He had go-go danced once at the Chelsea gay club Splash, “but a guy got fresh with me and I kicked him in the face,” he said. “That didn’t work out.” Still, the club owners appreciated his attitude, and hired him to stand outside and get people’s information for their mailing list, which gave him valuable door-related experience.

Brandon Voss, a promoter of gay parties, was impressed by Mr. Kelle’s moxie, so he and his partner at the time, Tony Fornabaio, tapped him to perform similar work outside their Rockit Friday parties at the club Amalia in 2009. The glittery party givers Susanne Bartsch and Kenny Kenny (who pioneered the flashy, witty door-god persona at Limelight in the 1990s) then hired Mr. Kelle to be the doorman at Greenhouse, before Mr. Voss graduated him to the same position.
“People would actually be curious as to what hat Markus would wear each week,” Mr. Voss said.
His risqué outfits and dramatic looks offer a frisky taste of what’s inside. Mr. Kelle said he bases his makeup on Tamara de Lempicka paintings and his ensembles on the androgynous aesthetic of Katharine Hepburn and Marlene Dietrich. He also cites the heiress and writer Nancy Cunard, who was known for her arm bangles, as an inspiration.

The result is often like Mildred Pierce on the Starship Enterprise.
Mr. Kelle’s door attitude may be sardonically funny, but his mission is quite serious. “Ideally,” he said, “I’d like to let everybody in because it’s all about money. But I can’t, so I pick and choose.” For Mr. Voss’s parties, he said, “we’re looking for the crème de la femme of Hell’s Kitchen, peppered with the right drag queens.” For Van Dam, he said: “It’s always these phenomenal 21-, 22-, and 23-year-olds who just came to New York and reinvented themselves, mixed with these legends that pop by. We want the oddball — please come painted green or with different hats on. It’s like a Dr. Seuss book come to life.”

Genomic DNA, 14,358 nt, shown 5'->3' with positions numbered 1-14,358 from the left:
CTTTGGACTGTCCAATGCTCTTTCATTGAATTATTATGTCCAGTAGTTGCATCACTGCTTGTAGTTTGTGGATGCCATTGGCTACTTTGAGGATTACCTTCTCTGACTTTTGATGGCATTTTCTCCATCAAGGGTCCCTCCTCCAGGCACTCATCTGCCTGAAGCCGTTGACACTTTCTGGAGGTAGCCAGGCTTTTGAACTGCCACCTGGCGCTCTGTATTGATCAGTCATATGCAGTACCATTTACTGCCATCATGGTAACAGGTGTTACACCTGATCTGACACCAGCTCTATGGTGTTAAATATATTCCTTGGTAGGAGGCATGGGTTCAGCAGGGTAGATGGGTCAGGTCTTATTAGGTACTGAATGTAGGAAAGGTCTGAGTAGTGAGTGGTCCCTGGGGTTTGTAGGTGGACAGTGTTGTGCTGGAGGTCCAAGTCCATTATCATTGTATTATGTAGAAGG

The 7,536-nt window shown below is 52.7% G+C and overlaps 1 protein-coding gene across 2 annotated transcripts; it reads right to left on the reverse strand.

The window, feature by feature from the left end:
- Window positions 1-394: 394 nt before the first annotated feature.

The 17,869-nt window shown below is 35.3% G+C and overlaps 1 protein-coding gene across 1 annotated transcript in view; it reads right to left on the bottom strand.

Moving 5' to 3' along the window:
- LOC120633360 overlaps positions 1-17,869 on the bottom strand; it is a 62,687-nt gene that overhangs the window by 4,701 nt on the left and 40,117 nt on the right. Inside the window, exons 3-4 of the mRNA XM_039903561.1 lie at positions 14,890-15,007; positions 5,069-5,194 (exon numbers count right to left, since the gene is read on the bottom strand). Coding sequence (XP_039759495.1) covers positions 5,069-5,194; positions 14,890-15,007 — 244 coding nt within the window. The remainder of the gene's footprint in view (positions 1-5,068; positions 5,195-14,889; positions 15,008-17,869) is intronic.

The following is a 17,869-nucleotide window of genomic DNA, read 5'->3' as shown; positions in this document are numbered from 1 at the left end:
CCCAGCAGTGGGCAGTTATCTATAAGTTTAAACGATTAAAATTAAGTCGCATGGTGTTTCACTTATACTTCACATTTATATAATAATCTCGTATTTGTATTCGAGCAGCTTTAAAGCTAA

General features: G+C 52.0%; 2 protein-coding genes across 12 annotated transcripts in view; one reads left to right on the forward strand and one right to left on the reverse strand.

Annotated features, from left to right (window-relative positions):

Markus Kelle, right, working the door outside Le Baron in Chinatown. He said he bases his makeup on Tamara de Lempicka paintings and his ensembles on the androgynous aesthetic of Katharine Hepburn and Marlene Dietrich. Ramsay de Give for The New York TimesCredit

Most people pay to get in, except those who are on the guest lists or are “season regulars and industry people,” Mr. Kelle said. “And if I have discretionary comps,” he added, “I can do it based on looks.” What if you don’t make the cut? “Don’t blame me,” he said. “I’m just the messenger.”

Interestingly, Mr. Kelle says he makes a decent living from this, though he laments the loss of the days when door work was off the books. “I used to love those envelopes full of cash,” he said, laughing.

He certainly earns his money, not only because he dolls himself up afresh every night, but also because he has to deal with the inevitable party animal who won’t take no for an answer.

“There’s a certain point where somebody crosses a line and the respect goes out the window like a Kardashian marriage,” Mr. Kelle said. “There’s only so long you can bite your tongue, especially when you’re a Leo.” A few months ago, he shouted down a hostile drag queen repeatedly trying to get into Van Dam (currently on a monthlong hiatus). It’s not always hugs, as the occasional nocturnal miscreant learns.

Meanwhile, Mr. Kelle’s lighter banter could prove to be training for the showbiz career he craves. He has filmed a web show about New York 20-somethings called Gays: The Series. And in December, he performed standup at Bowlmor in Times Square, serving politically incorrect humor that he describes as “a verbal hit and run.”

“All these friends in a closed space; I thought it was going to be an intervention,” he said onstage, adopting a Joan Rivers-type delivery as he strutted around. Those who laughed may enjoy future comps at the door. — Michael Musto | The New York Times